The world I'm working in is larger than 128x128, but I'm hoping that I can spread things out over multiple frames and/or recalculate sub-regions incrementally as things move and change.

    Anyway, I'll check out the code, thanks again!

  6. @Raigan, I took me a good year to figure out a method to partition an area to nice non-overlapping pieces. I use two methods: watershed partitioning and monotone partitioning. Watershed generally creates better looking regions, while monotone partition is really fast.

    For small partitions (<64x64), monotone partitioning can be easily done in sub millisecond. The downside of monotone regions building is that tends to create long thing partitions. One way to fight against that is to split the world in tiles. See this post as an example:

    My old Recast slides have some pointers about the watershed partitioning:

    Both of these algorithms work on discrete grid, and the point is to parition the area into regions which do not contain holes, so that they are easy to triangulate.

  7. Awesome! I guess I'll dig into the source and see how the monotone decomposition works :)

  8. Are you gonna implement this on detour?

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  10. Hi Mikko,

    First Off, this is awesome. I was writing a Ray-casting based Navmesh generator a few weeks ago. I did have a nice solution for cutting the cluster of points into nice rectangles that I can work with. But, then I saw your info on the watershed partitioning. I was wondering if you could tell me, how you determine the catchment basins for the regions as I am rather confused on how it is calculated.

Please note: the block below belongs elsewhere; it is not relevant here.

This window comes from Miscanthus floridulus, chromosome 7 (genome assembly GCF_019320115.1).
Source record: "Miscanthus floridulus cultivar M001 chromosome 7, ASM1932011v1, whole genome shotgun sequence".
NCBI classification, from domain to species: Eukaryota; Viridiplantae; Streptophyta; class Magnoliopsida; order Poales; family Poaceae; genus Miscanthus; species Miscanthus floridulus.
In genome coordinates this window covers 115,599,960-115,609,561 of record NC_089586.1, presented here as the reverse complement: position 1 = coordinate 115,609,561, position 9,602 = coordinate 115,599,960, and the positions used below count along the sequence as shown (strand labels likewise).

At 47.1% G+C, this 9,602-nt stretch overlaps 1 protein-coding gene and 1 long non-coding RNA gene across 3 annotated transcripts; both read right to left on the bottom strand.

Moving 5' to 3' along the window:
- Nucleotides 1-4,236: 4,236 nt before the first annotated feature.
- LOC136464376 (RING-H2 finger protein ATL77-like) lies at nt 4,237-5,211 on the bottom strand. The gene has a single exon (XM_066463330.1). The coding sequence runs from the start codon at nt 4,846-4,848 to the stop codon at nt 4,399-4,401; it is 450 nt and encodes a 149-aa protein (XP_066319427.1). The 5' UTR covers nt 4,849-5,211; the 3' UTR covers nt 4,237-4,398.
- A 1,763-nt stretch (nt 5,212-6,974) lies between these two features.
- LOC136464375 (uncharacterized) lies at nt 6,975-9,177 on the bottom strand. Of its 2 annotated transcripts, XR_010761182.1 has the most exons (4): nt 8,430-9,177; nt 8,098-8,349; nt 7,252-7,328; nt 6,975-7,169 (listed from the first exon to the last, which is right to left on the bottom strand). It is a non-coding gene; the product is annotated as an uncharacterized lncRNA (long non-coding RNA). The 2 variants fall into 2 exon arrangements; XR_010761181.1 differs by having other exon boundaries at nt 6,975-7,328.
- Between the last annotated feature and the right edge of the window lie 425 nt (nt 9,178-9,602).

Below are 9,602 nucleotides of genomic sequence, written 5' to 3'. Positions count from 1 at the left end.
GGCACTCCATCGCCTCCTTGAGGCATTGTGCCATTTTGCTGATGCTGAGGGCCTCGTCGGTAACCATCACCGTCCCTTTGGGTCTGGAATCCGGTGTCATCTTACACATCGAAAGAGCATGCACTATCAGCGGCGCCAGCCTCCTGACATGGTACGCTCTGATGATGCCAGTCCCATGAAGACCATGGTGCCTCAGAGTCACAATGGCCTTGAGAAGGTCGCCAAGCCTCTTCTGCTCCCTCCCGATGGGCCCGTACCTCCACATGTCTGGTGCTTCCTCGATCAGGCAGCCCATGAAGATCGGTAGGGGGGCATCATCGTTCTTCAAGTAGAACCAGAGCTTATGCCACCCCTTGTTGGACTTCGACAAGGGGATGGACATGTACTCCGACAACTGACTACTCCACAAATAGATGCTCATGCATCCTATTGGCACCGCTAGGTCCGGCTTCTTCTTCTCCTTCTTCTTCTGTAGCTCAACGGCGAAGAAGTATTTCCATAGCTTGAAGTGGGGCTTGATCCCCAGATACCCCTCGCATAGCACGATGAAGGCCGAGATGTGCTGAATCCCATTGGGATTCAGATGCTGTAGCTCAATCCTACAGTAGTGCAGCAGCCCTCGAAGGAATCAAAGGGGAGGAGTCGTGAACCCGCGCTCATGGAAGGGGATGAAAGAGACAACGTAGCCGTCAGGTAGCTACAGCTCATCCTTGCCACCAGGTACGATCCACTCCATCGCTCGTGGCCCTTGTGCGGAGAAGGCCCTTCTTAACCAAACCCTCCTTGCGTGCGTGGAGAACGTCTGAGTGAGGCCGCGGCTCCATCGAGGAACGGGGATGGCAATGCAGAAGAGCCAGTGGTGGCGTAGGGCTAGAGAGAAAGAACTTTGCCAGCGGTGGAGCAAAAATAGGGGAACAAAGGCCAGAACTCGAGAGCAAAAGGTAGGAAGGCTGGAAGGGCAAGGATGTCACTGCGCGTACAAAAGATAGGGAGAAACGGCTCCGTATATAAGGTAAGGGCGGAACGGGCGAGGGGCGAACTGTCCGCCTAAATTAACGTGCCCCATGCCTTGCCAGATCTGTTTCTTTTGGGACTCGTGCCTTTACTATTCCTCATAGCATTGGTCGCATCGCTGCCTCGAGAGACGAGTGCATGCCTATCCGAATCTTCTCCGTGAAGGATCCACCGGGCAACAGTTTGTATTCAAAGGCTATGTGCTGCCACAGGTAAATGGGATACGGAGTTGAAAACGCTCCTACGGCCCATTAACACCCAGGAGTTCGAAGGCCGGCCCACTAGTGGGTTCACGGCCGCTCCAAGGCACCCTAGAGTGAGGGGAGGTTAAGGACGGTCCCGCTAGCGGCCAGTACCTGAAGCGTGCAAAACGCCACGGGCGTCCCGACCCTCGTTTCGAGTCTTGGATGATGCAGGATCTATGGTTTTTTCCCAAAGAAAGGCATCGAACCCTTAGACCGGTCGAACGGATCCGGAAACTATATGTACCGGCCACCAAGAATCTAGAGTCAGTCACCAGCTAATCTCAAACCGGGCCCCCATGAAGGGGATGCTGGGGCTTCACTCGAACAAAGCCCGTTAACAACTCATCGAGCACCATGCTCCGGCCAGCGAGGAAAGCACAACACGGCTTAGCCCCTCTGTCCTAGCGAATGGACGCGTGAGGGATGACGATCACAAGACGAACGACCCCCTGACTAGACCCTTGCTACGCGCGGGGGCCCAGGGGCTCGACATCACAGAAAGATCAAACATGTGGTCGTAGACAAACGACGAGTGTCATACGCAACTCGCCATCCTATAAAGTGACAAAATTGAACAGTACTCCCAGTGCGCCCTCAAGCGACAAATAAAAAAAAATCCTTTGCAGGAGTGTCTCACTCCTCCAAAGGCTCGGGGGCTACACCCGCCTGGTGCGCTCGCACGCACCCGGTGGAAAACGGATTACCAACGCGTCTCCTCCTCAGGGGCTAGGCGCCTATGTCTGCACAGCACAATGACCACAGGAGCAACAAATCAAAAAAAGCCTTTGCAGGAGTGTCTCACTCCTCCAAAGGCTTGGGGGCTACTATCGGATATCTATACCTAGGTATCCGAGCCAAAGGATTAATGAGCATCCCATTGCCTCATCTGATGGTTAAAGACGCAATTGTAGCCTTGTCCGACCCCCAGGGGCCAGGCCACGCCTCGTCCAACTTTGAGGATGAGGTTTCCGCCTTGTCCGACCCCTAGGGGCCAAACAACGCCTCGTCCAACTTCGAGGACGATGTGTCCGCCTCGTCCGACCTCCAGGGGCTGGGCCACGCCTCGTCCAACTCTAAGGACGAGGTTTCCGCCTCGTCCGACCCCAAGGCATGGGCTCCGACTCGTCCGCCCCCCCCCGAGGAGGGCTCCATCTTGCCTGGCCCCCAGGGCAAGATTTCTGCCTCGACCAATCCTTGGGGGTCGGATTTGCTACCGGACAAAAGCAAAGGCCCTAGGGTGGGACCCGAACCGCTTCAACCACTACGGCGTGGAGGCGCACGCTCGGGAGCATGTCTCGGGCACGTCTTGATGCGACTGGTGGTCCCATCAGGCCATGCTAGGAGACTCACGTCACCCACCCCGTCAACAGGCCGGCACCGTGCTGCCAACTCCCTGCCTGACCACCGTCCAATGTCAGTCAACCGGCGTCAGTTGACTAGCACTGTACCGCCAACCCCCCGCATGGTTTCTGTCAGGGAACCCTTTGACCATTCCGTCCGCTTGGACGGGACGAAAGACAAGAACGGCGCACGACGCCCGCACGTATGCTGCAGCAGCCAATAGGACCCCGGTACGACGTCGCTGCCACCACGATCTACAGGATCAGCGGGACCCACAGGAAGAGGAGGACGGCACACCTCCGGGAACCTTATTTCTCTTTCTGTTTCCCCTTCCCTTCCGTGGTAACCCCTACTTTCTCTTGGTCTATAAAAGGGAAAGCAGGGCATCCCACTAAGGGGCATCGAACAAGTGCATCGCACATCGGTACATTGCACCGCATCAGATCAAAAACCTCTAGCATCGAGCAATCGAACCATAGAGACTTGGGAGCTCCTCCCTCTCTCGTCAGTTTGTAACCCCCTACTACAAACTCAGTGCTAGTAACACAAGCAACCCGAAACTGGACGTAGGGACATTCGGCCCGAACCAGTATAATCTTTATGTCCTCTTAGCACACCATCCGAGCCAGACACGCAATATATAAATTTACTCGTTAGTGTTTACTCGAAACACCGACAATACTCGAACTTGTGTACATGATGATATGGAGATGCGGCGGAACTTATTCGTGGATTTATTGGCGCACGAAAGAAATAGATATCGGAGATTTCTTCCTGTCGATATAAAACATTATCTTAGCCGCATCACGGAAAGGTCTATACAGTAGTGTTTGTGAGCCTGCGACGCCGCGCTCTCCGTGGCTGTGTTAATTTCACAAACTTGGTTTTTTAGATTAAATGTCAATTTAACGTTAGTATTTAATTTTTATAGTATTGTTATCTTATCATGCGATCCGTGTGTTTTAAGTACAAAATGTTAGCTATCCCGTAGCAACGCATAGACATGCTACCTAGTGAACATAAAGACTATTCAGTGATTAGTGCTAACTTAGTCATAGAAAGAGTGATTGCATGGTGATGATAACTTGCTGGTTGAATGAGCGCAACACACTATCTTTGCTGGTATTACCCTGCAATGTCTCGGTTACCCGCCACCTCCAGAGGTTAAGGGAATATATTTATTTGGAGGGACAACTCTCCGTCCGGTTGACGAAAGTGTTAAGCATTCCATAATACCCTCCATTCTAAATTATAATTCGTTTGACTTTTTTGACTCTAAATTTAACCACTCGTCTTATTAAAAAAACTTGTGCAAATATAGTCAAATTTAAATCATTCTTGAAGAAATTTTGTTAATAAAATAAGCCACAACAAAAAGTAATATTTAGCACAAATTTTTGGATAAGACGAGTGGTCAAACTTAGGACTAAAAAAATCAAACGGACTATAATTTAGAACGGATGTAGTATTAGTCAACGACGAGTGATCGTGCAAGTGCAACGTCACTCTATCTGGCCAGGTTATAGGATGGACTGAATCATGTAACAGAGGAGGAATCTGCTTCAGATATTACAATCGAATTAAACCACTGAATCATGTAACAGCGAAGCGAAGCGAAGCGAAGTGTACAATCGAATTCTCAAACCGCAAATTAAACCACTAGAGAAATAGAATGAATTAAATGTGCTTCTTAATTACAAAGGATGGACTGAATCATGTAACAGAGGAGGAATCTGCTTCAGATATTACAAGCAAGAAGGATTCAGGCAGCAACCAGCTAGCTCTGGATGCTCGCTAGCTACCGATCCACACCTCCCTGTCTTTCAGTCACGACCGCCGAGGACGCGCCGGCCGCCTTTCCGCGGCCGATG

11. Hi Sorcus,

    Take a look at these slides, it has overview of the algorithm:

    Let me know if you need some further details.


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  14. Sorcus, when you raise the "water level" it will cover new "land". When the water level is raised, I first allow the existing areas to grow, and after that I will check any non-connected areas and mark them with a new id. The latter can be done using flood fill.

  15. Apologies, for the double nuke and thanks a lot for the reply. I had read through your slides once before, but I really had to go through your slides a couple of more times. I will post again when I have more questions :)

    Thanks again

  16. Also take a look at this paper:

    It has good explanation of watershed partitioning. It was an eye opening paper for me back in the days.


  17. Thanks! Also, I have to say, your article on string pulling/funnel algorithm was very interesting. I couldn't find a proper reference to it earlier, though. I have always wondered how to actually solve the path smoothing, but I see now that the funnel works better than most things I tried earlier!

  18. Awesome! but I can't find DetourPartition.h file in the diff file and code folder. What am I missing?